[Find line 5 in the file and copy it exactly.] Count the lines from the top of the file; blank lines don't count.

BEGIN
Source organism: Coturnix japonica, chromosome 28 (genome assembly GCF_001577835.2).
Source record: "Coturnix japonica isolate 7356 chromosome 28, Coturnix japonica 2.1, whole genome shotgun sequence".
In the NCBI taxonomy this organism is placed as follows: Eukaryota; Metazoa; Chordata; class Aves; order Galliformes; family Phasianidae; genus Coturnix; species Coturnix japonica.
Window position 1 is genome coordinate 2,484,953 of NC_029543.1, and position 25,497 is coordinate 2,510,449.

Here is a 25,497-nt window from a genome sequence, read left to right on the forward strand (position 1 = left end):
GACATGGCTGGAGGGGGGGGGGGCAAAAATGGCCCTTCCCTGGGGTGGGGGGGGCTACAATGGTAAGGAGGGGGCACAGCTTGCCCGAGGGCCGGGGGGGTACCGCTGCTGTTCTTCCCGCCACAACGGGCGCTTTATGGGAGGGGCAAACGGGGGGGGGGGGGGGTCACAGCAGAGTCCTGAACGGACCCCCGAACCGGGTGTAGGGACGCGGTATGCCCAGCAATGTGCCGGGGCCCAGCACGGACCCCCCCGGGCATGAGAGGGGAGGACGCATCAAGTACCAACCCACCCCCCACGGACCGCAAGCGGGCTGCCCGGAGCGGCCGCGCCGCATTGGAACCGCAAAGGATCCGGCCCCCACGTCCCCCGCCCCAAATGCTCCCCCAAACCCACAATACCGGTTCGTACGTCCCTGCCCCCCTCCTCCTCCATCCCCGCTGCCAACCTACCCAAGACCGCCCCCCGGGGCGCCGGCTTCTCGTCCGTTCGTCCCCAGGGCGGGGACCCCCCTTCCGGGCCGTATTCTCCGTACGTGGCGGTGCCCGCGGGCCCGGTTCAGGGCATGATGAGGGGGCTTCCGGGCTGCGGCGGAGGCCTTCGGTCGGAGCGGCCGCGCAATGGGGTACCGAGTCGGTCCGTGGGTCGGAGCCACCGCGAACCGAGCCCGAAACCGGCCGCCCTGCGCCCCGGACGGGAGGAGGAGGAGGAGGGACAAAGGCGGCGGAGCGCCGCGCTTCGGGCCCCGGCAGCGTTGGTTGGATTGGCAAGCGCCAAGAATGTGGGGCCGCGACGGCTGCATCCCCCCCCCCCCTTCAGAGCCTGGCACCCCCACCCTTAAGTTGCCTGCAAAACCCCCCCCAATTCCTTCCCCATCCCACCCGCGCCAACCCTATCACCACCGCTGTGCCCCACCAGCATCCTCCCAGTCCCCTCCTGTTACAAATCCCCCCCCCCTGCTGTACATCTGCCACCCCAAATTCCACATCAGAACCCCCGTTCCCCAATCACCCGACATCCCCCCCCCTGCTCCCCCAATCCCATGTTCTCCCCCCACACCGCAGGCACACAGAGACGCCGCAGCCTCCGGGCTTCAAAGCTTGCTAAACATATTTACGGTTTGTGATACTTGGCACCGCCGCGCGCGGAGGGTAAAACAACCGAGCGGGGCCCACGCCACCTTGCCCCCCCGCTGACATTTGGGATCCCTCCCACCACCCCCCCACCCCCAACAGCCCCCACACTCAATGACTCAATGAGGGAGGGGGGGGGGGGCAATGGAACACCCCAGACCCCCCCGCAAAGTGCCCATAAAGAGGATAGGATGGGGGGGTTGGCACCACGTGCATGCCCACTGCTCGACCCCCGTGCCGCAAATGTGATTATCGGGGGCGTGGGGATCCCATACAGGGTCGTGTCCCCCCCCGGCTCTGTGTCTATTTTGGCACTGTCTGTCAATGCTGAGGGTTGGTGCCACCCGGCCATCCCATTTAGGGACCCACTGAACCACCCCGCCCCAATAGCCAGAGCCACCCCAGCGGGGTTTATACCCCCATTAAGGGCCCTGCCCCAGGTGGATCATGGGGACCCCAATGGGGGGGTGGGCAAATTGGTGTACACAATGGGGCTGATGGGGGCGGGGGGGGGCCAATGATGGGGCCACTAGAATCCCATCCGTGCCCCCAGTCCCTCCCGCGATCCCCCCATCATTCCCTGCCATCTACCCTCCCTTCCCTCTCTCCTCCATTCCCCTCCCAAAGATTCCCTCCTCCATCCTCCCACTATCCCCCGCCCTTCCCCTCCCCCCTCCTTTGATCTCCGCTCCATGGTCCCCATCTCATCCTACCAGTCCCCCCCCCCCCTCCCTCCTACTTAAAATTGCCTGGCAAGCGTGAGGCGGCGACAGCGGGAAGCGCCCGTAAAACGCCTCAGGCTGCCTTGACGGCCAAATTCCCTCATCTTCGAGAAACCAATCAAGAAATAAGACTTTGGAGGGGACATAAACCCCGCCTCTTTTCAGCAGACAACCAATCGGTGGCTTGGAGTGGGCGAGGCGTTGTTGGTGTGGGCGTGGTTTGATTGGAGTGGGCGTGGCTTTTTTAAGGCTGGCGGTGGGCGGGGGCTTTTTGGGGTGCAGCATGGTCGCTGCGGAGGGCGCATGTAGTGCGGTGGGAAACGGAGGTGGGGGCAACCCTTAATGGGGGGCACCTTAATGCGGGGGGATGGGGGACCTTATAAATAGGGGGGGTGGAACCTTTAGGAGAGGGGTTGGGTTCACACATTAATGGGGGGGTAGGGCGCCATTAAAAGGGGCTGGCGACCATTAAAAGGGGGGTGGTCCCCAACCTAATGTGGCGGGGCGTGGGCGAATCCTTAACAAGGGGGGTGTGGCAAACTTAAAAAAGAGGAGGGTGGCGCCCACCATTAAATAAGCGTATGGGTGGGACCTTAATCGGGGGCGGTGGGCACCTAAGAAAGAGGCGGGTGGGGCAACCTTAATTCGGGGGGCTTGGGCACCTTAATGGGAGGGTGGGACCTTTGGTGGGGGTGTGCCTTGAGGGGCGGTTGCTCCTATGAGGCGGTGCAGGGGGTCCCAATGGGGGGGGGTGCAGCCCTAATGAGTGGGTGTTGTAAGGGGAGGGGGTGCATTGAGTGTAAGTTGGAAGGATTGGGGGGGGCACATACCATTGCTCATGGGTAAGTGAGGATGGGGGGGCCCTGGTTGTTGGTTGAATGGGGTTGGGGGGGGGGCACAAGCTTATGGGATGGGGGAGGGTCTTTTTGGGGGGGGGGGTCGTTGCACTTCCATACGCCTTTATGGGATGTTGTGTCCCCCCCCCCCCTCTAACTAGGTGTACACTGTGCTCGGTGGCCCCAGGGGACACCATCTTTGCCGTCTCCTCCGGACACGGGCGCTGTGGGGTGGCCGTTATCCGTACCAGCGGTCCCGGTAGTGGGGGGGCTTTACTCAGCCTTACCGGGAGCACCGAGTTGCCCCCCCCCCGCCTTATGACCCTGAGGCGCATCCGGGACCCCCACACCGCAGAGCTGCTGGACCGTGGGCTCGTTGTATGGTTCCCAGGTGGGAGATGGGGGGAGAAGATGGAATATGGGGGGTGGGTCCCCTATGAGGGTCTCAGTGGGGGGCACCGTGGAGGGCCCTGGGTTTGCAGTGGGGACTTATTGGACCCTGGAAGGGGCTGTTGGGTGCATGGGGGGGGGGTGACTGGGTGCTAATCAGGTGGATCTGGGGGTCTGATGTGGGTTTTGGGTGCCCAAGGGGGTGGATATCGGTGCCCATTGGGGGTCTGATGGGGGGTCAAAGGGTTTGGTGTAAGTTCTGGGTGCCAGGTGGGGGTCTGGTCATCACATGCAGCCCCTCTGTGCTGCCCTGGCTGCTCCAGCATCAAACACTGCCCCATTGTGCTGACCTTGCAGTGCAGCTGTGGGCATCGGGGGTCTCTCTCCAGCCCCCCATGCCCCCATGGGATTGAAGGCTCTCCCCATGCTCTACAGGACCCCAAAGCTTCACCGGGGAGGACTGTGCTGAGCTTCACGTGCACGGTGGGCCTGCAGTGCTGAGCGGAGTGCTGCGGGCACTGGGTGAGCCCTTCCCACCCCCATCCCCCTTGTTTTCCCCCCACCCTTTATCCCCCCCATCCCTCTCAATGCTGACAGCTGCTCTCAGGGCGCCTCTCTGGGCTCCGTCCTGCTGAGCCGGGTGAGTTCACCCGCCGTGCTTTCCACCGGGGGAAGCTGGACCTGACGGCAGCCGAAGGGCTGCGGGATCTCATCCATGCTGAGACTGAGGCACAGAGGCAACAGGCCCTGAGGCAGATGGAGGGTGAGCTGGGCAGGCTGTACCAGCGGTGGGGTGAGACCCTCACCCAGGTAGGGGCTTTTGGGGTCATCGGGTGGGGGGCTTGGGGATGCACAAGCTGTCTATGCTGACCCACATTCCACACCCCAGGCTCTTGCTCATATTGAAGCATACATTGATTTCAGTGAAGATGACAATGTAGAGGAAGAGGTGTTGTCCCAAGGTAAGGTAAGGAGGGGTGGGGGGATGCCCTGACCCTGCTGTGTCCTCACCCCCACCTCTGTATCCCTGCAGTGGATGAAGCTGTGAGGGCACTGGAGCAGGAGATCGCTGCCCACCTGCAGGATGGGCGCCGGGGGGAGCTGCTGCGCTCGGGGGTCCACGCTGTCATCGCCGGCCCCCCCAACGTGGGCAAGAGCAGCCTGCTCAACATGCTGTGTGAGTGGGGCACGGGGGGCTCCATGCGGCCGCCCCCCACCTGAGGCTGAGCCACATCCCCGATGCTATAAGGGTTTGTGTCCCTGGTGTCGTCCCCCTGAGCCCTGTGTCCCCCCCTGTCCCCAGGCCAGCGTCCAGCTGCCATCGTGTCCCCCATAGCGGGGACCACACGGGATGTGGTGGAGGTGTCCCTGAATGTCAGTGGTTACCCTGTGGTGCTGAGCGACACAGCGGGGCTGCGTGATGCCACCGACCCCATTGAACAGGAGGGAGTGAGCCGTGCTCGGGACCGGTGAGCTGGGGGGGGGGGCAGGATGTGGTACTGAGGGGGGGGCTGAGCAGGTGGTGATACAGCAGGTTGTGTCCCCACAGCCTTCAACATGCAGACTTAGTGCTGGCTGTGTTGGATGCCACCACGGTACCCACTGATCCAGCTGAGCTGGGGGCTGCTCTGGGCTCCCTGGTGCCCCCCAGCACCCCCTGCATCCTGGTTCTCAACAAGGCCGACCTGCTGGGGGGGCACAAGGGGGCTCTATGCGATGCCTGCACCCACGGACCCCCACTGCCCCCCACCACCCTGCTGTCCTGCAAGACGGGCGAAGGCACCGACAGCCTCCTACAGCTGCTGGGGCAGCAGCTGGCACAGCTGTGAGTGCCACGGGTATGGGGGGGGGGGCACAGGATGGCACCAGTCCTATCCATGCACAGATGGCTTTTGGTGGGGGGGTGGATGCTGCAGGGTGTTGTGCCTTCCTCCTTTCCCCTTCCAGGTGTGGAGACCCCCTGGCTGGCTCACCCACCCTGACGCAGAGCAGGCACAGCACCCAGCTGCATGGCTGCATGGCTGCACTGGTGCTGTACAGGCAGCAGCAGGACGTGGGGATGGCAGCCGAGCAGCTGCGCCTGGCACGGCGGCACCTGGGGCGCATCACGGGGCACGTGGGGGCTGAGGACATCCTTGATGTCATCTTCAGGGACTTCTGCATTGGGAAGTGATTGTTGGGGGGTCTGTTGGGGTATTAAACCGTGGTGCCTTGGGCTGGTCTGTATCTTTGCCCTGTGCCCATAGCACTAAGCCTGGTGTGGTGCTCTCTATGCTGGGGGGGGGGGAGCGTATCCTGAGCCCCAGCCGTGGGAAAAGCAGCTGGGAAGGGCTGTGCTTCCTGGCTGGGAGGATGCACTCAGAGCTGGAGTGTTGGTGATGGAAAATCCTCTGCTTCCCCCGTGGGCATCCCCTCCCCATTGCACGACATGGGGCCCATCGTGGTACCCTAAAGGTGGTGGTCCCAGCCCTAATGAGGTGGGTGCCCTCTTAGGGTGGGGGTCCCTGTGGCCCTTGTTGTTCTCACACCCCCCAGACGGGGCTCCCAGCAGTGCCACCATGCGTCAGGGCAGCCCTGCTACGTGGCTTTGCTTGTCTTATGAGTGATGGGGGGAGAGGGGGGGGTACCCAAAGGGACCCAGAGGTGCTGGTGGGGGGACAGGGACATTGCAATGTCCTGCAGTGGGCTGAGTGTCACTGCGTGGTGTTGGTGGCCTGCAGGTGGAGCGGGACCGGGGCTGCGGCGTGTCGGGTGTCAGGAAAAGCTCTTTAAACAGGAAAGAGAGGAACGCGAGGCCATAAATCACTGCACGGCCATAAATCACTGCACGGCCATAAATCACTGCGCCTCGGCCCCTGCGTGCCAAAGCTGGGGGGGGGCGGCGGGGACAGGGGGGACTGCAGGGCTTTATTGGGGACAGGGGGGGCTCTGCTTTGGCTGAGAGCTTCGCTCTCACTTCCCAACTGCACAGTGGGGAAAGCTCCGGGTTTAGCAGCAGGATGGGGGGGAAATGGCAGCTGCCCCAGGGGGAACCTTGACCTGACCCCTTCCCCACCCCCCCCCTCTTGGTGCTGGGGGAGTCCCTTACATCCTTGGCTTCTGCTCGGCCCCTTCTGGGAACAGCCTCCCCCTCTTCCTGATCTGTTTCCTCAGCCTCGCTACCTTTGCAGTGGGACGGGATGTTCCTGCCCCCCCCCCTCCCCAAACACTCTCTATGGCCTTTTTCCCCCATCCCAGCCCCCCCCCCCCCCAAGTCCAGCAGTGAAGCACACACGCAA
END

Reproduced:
Here is a 25,497-nt window from a genome sequence, read left to right on the forward strand (position 1 = left end):